Tuesday, July 7, 2009

Cap and Trade: The Conservation Price Increase Wave

How you do you see energy prices increasing due to Cap and Trade? What kind of costs will households face with the new energy tax?

The $179 per year Obama Administration estimate per household or the $1300 per year Heritage Foundation estimate?

Let us take an average of the two estimates and go with a $740 energy tax increase per household due to Cap and Trade.

If the assumption above of $740 is our base line, consider another wave influencing price: the results of Consumer Energy Conservation in the environment of Public Utilities.

Please consider the following:

(a) The Raleigh, NC (Triangle Area) had a prolonged drought. Citizens were asked to conserve water. Commercials ran on TV to conserve water. The Governor went on TV many times and asked for water conservation,

(b) People did in fact conserve water,

(c) After the drought ended consumers continued to conserve water as the State of NC fostered a water conservation program on a continuous basis pointing to the probability of future droughts,

(d) The infrastructure and labor of the Raleigh, NC water system was based on "X" revenue per year. The treatment plans, sewers, water lines, etc. required "X" revenue to cover financed infrastructure (Bonds) and variable costs such as maintenance of the infrastructure, supplies, and labor,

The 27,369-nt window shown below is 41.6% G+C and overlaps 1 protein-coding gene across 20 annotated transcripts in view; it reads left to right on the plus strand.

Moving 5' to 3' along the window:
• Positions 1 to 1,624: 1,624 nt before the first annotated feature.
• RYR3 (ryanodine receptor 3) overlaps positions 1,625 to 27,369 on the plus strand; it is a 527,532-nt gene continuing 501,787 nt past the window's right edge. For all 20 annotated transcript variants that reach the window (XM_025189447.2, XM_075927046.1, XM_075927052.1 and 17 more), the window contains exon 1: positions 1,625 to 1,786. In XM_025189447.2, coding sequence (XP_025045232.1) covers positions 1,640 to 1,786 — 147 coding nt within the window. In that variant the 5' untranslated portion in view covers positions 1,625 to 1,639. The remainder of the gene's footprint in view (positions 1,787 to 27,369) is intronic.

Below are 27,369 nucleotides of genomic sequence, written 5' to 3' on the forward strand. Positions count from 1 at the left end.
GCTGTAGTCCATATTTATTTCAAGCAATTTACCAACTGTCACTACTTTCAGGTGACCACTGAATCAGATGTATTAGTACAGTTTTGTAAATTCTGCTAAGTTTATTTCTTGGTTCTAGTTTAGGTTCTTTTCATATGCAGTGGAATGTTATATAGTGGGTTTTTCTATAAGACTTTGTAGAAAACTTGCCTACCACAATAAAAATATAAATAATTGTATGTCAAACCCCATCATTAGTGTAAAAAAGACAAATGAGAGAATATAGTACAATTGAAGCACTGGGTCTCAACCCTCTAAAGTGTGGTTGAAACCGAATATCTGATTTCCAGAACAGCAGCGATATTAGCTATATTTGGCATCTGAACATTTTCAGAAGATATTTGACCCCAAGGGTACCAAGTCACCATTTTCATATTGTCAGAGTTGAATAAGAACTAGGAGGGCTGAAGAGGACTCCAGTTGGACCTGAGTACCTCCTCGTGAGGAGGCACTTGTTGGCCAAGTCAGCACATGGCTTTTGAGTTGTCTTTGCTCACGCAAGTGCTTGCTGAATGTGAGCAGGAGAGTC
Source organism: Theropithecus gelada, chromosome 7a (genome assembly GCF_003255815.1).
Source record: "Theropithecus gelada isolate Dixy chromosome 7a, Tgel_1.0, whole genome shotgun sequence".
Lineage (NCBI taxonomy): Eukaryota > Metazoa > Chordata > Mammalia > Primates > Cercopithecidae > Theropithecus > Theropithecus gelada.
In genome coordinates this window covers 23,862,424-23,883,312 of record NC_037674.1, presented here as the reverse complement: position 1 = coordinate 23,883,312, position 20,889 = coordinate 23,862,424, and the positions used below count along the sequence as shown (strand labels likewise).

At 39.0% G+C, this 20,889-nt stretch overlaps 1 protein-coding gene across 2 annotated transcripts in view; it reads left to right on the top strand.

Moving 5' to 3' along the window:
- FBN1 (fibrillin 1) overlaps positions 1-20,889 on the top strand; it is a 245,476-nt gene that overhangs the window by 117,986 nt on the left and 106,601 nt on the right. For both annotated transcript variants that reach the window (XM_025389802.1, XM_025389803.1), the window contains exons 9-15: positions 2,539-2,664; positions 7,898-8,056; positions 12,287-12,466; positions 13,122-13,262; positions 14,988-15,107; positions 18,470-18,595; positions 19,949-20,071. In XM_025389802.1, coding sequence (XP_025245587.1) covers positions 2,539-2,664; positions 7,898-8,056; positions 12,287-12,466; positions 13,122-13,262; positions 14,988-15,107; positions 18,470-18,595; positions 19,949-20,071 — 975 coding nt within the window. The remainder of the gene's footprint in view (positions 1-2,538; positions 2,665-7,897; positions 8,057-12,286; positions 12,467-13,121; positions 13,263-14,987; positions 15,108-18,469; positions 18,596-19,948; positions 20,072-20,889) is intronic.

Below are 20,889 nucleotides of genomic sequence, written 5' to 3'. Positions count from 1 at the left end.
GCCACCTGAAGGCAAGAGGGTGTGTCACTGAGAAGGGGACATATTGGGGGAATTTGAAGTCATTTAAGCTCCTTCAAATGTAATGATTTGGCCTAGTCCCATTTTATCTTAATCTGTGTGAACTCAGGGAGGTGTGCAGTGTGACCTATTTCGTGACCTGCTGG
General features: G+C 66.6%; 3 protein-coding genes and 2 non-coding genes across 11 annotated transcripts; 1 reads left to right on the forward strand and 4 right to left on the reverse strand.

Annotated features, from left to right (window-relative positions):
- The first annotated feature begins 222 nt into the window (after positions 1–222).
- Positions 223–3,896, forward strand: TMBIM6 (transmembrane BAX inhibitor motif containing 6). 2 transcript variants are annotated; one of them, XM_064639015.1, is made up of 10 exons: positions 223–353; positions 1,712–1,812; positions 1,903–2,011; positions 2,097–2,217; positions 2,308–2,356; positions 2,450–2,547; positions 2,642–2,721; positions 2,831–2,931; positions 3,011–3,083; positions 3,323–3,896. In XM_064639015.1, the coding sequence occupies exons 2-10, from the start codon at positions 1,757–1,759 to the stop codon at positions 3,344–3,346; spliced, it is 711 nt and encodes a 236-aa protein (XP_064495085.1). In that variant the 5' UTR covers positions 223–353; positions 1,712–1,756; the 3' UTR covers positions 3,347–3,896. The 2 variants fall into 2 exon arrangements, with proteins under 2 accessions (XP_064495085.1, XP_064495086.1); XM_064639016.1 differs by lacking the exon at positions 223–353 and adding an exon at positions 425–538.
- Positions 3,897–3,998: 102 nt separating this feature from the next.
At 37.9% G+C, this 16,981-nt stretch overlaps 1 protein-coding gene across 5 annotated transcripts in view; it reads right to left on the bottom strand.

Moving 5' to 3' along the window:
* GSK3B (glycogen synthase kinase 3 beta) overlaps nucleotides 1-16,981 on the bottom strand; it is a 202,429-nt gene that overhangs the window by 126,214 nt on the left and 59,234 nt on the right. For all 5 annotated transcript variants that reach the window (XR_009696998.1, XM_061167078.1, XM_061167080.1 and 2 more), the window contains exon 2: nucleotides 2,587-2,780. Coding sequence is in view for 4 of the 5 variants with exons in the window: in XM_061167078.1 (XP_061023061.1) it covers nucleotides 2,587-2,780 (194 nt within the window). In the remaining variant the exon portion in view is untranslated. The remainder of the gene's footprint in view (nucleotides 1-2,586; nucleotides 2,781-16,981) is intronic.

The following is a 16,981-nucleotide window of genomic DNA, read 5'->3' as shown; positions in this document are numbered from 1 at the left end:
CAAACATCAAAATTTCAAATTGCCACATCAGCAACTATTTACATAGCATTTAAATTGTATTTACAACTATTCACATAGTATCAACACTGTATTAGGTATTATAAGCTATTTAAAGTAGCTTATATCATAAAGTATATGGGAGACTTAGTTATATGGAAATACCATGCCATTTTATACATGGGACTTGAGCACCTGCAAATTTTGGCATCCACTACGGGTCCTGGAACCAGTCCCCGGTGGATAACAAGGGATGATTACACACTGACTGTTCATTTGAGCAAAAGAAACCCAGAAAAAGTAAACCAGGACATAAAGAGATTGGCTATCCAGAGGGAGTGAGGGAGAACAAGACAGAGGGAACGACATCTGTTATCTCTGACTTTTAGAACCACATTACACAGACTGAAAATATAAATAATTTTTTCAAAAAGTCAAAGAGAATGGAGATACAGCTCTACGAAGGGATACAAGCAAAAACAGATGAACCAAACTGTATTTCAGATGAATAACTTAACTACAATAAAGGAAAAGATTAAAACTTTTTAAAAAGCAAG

(e) The conservation of water created "X-2" revenue.

(f) The cost of a unit of water was then increased to cover the lower demand for water as the water system could not meet its expenses given the new level of revenue due to conservation.

Going back to our above assumption of $740 tax increase on energy prices. Wouldn't a rational consumer of energy reduce consumption to save money (conserve)? Its not that the consumer voluntarily wants to conserve, but the consumer is forced to conserve due to their budget which is constant in the short run and being faced with the new higher energy tax.

Looking merely at Electric Prices, a consumer in the short run can quickly unplug unused items, turn off lights, wash laundry on cold, etc., etc.. The consumer clearly has the ability to conserve.

As mentioned above, Public Utilities such as Water and Electricity have a rigid cost structures in the short and medium run. The cost structure is based on constant or increasing revenue. If Cap and Trade is passed, and consumers begin to conserve due to the new tax on energy, then revenue will fall for the Electric Utility.

The Electric Utility, faced with declining revenue and rigid costs in the short and medium run, will petition for a price increase to bring revenues back to pre-conservation levels.

Hence the Cap and Trade energy tax increases price which leads to conservation which leads to another price increase. Therefore, the $740 estimate above is really $740 + the public utility conservation effect.

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